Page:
Washington this year increased the size of its own cyber security force by more than 4,000 people - up from the current 900. Defense Secretary Leon Panetta recently warned of the vulnerability of critical U.S. infrastructure, saying America faces the possibility of a "cyber Pearl Harbor" attack in the future.

You May Like

Reports of Mass Murder on Mediterranean Smuggler’s Boat

Boat sailed from Libya with 750 migrants aboard and arrived in Italy with 569 More

Video New Thailand Hotline Targets Misbehaving Monks

Officials say move aims to restore country’s image of Buddhism, tarnished by recent high profile scandals such as opulent lifestyle, drug and alcohol abuse, as well as child sex abuse More

Study: Dust from Sahara Helped Form Bahama Islands

What does the Sahara have in common with a Caribbean island? Quite a lot, researchers say More

This forum has been closed.
Comments
     
There are no comments in this forum. Be first and add one

Featured Videos

Your JavaScript is turned off or you have an old version of Adobe's Flash Player. Get the latest Flash player.
Astronauts Train in Underwater Labi
X
George Putic
July 25, 2014 7:25 PM
In the world’s only underwater laboratory, four U.S. astronauts train for a planned visit to an asteroid. The lab - called Aquarius- is located five kilometers off Key Largo, in southern Florida. Living in close quarters and making excursions only into the surrounding ocean, they try to simulate the daily routine of a crew that will someday travel to collect samples of a rock orbiting far away from earth. VOA’s George Putic has more.
Video

Video Astronauts Train in Underwater Lab

In the world’s only underwater laboratory, four U.S. astronauts train for a planned visit to an asteroid. The lab - called Aquarius- is located five kilometers off Key Largo, in southern Florida. Living in close quarters and making excursions only into the surrounding ocean, they try to simulate the daily routine of a crew that will someday travel to collect samples of a rock orbiting far away from earth. VOA’s George Putic has more.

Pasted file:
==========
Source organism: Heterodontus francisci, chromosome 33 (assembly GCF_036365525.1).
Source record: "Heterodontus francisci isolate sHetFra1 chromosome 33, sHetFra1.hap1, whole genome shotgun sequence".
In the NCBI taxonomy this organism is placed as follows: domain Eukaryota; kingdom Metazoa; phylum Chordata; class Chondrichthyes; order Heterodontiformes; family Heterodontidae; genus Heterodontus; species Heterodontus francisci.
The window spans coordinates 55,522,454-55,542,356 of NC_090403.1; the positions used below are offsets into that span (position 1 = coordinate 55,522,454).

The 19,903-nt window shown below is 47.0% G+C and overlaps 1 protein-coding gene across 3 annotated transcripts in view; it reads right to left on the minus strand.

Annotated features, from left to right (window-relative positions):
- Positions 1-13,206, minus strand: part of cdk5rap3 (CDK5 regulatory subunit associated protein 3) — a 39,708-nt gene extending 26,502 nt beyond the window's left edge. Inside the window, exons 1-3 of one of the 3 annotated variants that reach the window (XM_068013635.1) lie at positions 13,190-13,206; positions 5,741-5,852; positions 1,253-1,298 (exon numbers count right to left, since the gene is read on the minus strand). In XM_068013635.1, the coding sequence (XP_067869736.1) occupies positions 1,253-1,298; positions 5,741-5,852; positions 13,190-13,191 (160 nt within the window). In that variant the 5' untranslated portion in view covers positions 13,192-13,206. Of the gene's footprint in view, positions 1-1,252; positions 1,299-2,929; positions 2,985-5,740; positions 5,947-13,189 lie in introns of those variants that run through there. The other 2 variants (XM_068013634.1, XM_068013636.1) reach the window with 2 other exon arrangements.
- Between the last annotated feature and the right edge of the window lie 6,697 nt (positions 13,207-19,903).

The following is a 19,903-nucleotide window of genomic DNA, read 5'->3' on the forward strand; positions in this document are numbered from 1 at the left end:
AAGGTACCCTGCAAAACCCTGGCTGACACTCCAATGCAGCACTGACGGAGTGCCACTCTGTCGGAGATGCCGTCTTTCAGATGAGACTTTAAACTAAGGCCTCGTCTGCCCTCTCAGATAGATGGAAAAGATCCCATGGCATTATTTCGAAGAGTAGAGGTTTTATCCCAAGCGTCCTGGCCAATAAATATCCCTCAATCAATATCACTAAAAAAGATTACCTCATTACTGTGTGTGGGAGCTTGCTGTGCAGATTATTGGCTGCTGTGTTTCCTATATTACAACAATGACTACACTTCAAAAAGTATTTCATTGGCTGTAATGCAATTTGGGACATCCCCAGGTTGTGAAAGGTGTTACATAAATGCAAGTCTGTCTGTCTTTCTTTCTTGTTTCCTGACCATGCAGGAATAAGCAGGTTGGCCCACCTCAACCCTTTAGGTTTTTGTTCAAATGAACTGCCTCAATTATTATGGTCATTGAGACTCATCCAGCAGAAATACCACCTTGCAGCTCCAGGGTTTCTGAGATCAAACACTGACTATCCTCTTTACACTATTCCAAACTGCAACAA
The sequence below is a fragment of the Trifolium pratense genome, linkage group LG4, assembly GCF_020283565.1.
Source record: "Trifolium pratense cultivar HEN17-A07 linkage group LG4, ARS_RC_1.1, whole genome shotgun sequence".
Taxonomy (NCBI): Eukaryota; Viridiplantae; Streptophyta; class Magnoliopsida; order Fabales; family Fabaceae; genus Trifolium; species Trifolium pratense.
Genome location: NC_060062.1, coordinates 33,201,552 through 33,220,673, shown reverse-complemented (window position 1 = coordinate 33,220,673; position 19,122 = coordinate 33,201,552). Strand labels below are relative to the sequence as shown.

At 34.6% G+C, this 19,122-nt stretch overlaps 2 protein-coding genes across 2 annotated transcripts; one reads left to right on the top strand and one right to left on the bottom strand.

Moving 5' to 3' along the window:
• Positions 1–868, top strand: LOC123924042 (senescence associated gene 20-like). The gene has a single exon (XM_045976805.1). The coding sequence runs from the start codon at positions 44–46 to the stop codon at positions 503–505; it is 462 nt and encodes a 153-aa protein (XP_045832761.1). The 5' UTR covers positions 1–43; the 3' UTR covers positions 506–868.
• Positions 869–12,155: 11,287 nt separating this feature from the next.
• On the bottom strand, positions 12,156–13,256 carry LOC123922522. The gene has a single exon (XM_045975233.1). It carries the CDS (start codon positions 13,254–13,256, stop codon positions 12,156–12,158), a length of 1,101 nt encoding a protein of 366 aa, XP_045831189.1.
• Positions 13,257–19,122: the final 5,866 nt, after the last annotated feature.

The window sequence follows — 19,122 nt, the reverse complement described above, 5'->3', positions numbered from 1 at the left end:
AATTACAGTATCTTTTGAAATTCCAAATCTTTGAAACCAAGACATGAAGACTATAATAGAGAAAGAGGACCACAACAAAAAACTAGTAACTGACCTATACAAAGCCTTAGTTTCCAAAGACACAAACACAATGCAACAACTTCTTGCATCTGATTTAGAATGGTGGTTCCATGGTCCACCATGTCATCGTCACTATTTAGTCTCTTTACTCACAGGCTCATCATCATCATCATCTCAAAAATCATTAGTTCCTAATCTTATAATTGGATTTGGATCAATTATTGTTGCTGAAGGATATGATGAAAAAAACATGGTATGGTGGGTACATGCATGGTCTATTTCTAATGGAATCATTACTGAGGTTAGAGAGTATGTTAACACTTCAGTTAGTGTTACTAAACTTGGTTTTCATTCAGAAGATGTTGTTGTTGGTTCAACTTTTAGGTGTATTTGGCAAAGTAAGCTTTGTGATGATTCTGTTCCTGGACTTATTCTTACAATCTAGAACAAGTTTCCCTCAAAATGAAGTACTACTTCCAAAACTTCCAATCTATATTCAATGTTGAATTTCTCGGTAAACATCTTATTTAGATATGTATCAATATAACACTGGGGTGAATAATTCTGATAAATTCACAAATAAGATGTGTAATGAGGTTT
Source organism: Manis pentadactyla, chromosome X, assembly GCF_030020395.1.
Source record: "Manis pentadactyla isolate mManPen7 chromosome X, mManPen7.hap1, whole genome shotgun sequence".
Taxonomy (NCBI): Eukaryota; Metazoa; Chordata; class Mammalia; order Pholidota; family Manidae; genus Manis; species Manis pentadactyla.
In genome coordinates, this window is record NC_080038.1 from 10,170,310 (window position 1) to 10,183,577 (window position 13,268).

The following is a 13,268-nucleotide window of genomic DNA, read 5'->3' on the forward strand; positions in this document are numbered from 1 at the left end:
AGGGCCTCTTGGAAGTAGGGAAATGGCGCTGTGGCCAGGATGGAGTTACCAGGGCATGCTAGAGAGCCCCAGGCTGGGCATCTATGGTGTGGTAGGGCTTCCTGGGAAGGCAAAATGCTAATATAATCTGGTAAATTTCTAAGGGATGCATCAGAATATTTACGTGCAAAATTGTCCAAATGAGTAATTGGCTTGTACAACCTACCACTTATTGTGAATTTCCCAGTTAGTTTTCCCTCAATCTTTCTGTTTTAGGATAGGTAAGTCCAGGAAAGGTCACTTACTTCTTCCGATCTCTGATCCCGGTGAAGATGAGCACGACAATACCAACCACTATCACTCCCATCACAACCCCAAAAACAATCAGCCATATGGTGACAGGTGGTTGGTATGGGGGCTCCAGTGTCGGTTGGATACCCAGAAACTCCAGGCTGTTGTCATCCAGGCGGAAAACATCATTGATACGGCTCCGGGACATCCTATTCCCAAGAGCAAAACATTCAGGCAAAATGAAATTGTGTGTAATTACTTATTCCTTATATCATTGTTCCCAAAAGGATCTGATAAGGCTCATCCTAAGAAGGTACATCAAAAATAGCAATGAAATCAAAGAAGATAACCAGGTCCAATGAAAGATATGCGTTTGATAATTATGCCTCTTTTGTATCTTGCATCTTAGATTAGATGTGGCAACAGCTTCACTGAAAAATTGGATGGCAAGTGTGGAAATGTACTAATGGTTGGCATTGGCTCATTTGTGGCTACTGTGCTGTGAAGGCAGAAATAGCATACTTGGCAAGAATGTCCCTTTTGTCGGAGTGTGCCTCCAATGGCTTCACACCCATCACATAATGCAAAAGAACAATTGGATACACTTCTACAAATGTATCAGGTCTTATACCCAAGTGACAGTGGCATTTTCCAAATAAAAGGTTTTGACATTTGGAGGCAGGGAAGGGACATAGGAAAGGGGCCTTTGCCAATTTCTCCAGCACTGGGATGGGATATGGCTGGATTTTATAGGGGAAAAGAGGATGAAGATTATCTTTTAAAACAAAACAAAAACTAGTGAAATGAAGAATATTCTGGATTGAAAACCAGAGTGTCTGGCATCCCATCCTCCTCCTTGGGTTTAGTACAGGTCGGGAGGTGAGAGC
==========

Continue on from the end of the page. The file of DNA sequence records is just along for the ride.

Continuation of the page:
Video

Video Not Even Monks Spared From Thailand’s Junta-Backed Morality Push

With Thailand’s military government firmly in control after May’s bloodless coup, authorities are carrying out plans they say are aimed at restoring discipline, morality and patriotism to all Thais. The measures include a crackdown on illegal gambling, education reforms to promote students’ moral development, and a new 24-hour phone hotline for citizens to report misbehaving monks. Steve Sandford reports from Bangkok.
Video

Video Virtual Program Teaches Farming Skills

In a fast-changing world beset by unpredictable climate conditions, farmers cannot afford to ignore new technology. Researchers in Australia are developing an online virtual world program to share information about climate change and more sustainable farming techniques for sugar cane growers. As VOA's Zlatica Hoke reports, the idea is to create a wider support network for farmers.
Video

Video Airline Expert: Missile will Show Signature on Debris

The debris field from Malaysia Airlines Flight 17 is spread over a 21-kilometer radius in eastern Ukraine. It is expected to take investigators months to sort through the airplane pieces to learn about the missile that brought down the jetliner and who fired it. VOAs Carolyn Presutti explains how this work will be done.
Video

Video Treatment for Childhood Epilepsy Heats up Medical Marijuana Debate

In the United States, marijuana is classed as an illegal drug by the federal government. But nearly half the states have legalized it, to some degree. Proponents say some strains of marijuana might have exceptional health benefits, for treating pain or inflammation in chronic conditions such as cancer, multiple sclerosis and epilepsy. Shelley Schlender reports on a strain of medical marijuana developed in Colorado that is reputed to reduce seizures in childhood epilepsy
Video

Video Airbus Adds Metal 3D Printed Parts to New Jets

By the end of this year, European aircraft manufacturing consortium Airbus plans to deliver the first of its new, extra-wide-body passenger jets, the A350-XWB. Among other technological innovations, the new plane will also incorporate metal parts made in a 3-D printer. VOA's George Putic has more.
Video

Video AIDS Conference Welcomes Exciting Developments in HIV Treatment, Prevention

Significant strides have been made in recent years toward the treatment and prevention of HIV, the virus that causes AIDS. This year, at the International AIDS Conference, the AIDS community welcomed progress on a new pill that may prevent transmission of the deadly virus. VOA’s Anita Powell reports from Melbourne, Australia.
Video

Video IAEA: Iran Turns its Enriched Uranium Into Less Harmful Form

Iran has converted its stockpiles of enriched uranium into a less dangerous form that is more difficult to use for nuclear weapons, according to the United Nations’ Atomic Energy Agency. The move complies with an interim deal reached with Western powers on Iran's nuclear program last year, in exchange for easing of sanctions. Henry Ridgwell reports for VOA from London.

AppleAndroid